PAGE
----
In the Wake of Air Disaster, Egypt Tourism Industry ‘Shaking’

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“Many of the tourists are privileged to see the historic Pyramids and the Red Sea, and many other artifacts, because more than 14.7 million tourists visited the country in 2010, dropping to 9.8 million following the January 2011 Revolution,” key officials in government have recalled.

“Many Egyptians, including any of us, either in the government or not, depend largely on our country’s tourism industry to earn our living,” Hazem Fahmy, head of Egyptian Agency of Partnership for Development (EAPD), told the over 42 journalists, who were in the country for training during a formal chat. The month long media training was held under the theme, “Future of Media in Africa.”

According to Dr. Fahmy, who is also Egypt’s Ambassador-at-large, “Tourism Industry serves as the country’s foreign [exchange] earning investment. In spite of the many challenges the industry now faces, Egyptians are still confident of luring back millions of foreign visitors and putting a smile on their faces, according to the new tourism Minister, despite heavy first quarter losses and setbacks including a bomb that brought down a Russian passenger plane and the missing of our airplane on Thursday, May 18, among so many security threats.”

Egypt new Tourism Minister, Yehia Rashed told reporters that the ancient land of the pyramids and Red Sea resorts is determined to secure a strong recovery even though the number of foreign tourists has fallen and continued to fall by 40 percent in the first quarter of 2016, when compared with the same period last year.

Egypt, as the most populous Arab nation, remains optimistic to attract at least 12 million tourists by the end of 2017 with a six-point plan.

“I am very hopeful, optimistic about the future of tourism into Egypt,” Rashed told Reuters in an interview recently. “I want to get that smile that you are joyfully putting into the faces of everybody. We want to stay positive.”

Egypt tourism revenue has taken a heavy hit since a Russian plane crashed in the Sinai last October, killing all 224 people on board in what President Abdel Fattah El Sisi called an act of terror. Rashed said it planted a bomb onboard.

Rashed said Egypt has improved airport security since the crash. “These people have worked day and night,” he said. “Egypt is safe.”

Another sad story that dampened the country’s image was the torture and murder of Italian graduate student Giulio Regeni, whose body was dumped on the side of a road in February; an act, Egyptians recalled, that has also hurt their country’s image.

Human rights groups say torture marks on Regeni’s lifeless body fit a pattern that suggested Egyptian security services had killed him, an allegation the government strongly denied.

Asked if Egypt would take action if it was determined that a policeman had killed Regeni, as widely suspected among human rights groups, Rashed told Reuters “justice is justice.”

“We care big time about human rights. The best way, actually, is to create positive vibes in the mind of people that Egypt is safe and it is worth visiting,” he added.

The Regeni case has brought allegations of widespread police brutality in Egypt under sharper focus, but Egyptians be they in public or private sectors are confident of the country’s tourism industry.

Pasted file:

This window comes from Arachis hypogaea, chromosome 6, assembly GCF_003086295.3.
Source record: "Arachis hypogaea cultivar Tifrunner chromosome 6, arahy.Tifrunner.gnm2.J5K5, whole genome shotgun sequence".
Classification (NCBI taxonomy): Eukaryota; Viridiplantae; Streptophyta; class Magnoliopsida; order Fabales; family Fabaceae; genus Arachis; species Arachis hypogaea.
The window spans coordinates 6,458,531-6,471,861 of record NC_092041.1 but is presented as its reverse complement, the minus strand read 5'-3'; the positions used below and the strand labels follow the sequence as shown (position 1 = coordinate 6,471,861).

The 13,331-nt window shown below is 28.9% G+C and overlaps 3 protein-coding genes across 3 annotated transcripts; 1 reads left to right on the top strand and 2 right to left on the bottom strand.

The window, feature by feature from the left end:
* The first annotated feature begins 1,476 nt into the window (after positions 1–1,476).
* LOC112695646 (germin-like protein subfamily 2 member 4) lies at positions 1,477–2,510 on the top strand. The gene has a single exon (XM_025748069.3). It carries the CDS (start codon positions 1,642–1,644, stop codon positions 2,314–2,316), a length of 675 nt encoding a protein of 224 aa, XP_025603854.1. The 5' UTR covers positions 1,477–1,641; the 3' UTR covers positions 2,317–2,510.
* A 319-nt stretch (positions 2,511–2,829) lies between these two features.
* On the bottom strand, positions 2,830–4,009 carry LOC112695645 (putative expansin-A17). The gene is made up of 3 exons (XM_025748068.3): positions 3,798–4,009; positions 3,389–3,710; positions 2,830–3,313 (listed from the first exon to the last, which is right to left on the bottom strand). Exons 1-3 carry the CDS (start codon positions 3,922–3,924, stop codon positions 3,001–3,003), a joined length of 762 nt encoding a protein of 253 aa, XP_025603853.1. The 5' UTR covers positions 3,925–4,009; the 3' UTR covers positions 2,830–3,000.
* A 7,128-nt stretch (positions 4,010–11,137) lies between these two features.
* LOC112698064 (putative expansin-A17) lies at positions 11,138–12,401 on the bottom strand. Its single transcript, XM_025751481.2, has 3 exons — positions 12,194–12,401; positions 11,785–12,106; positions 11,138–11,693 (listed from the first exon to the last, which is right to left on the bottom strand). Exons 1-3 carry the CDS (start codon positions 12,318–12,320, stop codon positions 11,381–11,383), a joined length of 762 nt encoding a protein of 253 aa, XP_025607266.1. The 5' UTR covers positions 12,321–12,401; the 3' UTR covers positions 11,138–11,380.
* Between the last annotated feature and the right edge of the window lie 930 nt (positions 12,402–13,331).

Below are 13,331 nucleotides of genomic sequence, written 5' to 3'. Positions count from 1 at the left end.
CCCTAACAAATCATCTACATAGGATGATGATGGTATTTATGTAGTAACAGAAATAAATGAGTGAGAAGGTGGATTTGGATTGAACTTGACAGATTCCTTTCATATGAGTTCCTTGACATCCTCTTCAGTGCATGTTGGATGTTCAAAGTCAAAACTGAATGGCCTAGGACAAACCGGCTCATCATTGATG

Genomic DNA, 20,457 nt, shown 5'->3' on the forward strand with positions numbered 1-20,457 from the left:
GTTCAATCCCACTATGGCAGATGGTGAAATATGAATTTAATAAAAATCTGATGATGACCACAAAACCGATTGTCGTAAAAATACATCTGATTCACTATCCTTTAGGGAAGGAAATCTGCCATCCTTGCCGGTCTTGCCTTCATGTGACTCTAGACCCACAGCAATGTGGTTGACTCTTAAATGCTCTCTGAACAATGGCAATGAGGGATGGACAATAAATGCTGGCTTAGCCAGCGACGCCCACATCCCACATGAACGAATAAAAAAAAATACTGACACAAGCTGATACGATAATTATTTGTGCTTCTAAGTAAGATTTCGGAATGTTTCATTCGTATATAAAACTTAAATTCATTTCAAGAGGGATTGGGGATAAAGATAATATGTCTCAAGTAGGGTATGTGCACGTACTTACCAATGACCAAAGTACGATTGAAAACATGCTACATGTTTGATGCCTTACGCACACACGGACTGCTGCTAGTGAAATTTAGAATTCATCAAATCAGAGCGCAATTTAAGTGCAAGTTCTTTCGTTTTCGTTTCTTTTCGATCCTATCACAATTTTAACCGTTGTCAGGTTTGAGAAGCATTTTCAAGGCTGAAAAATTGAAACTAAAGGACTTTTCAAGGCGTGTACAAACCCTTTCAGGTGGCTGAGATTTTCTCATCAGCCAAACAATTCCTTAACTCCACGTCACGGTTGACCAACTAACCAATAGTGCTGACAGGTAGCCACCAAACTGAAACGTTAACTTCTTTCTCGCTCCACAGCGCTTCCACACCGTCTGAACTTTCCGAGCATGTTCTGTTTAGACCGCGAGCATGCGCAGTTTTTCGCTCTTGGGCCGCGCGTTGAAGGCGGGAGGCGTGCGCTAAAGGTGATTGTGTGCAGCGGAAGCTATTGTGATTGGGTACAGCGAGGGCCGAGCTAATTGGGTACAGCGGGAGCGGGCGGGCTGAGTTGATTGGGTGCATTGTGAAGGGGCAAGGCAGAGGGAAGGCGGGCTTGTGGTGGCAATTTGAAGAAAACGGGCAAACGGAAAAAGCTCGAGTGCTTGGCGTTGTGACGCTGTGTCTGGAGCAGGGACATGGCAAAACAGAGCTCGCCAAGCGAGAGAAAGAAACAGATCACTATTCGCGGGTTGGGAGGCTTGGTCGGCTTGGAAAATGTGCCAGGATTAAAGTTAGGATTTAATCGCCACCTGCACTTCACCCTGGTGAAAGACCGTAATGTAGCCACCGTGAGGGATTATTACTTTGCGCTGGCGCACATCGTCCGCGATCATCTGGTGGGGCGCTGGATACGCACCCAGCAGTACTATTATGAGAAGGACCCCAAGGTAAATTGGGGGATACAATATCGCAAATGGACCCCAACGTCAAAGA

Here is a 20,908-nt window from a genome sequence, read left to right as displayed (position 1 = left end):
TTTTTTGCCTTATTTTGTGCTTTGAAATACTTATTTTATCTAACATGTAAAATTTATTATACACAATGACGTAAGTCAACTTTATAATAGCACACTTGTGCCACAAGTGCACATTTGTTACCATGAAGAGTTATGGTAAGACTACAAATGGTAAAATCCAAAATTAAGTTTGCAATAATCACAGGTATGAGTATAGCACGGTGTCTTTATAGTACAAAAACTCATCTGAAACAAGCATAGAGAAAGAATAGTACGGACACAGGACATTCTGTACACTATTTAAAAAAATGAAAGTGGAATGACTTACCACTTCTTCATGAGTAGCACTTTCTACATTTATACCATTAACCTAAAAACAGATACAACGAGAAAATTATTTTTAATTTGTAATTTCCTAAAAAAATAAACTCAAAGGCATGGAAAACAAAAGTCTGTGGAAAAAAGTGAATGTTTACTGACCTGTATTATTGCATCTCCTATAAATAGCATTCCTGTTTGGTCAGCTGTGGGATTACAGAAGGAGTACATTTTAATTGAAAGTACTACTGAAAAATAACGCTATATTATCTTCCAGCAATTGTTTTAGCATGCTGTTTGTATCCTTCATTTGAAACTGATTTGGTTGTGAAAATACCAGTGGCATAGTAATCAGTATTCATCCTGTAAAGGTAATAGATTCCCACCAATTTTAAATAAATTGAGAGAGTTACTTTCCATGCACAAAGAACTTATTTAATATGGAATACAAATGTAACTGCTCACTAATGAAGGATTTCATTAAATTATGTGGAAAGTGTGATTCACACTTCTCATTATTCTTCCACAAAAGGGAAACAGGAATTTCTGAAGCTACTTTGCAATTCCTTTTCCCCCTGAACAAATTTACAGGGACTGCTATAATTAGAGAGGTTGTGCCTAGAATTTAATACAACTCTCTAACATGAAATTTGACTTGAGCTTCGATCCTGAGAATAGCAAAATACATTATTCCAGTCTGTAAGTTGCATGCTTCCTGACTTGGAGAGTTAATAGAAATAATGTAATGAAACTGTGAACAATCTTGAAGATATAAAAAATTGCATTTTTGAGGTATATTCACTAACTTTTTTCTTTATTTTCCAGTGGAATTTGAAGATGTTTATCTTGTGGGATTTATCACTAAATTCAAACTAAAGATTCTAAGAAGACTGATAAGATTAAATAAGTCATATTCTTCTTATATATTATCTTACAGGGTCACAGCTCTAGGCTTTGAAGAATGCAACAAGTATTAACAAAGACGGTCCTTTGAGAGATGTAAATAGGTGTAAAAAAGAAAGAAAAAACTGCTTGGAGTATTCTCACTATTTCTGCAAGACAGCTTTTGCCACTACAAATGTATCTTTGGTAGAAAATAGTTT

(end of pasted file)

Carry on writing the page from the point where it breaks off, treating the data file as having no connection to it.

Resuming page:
Egypt’s tourism industry, a cornerstone of the economy and critical source of hard currency, has been struggling to rebound after the political and economic upheaval triggered by the January 2011 uprising that ended Hosni Mubarak’s 30-year rule.

“More than 14.7 million tourists visited Egypt in 2010, dropping to 9.8 million in 2011,” a professor at an American University in Cairo told visiting journalists during one of his lecture series.

“The first quarter is down about 40 percent compared to last year. However, there is a positive with every negative. The Gulf business is up about 45 percent from last year,” one official said while addressing a gathering of media personnel in Cairo recently.

Egyptian tourism, one official confirmed, has survived hard times in the past.

In 1997, militants killed 58 tourists and four Egyptians at a temple in Luxor, on the Nile. Also, on Sunday, May 8, eight police officers were ambushed while on patrol in the south of the capital, Cairo. Four persons from the Islamic State (IS) or the Jihadists were suspected of carrying out the killing of the police.
The case, among a series of other reported security-related threats, is being reported by the Egyptian dailies, including the country’s Daily Mail, which reported an ongoing investigation into most of the threats on the country.

With all those reports, Egyptians seemed optimistic. According to a survey, the new six-point plan to boost tourism would include increasing the presence of national carrier EgyptAir abroad, working with low-cost airlines and the improvement of services, etc.

Nonetheless, in the wake of the public assurance, there came the sad news on Thursday, May 19, of the missing in mid air, about 25 minutes to landing, of the country’s MS804 over the Mediterranean Ocean, resulting in the deaths of all 66 passengers onboard, thereby plunging the hope to revamp the country’s tourism industry further despair.

With this state of uncertainty, Egyptians are resolved to keep the industry functioning. This is evident in the country by the presence of visitors, among them European tourists, arriving in the country; with some heading to the Red Sea Hurghada City.

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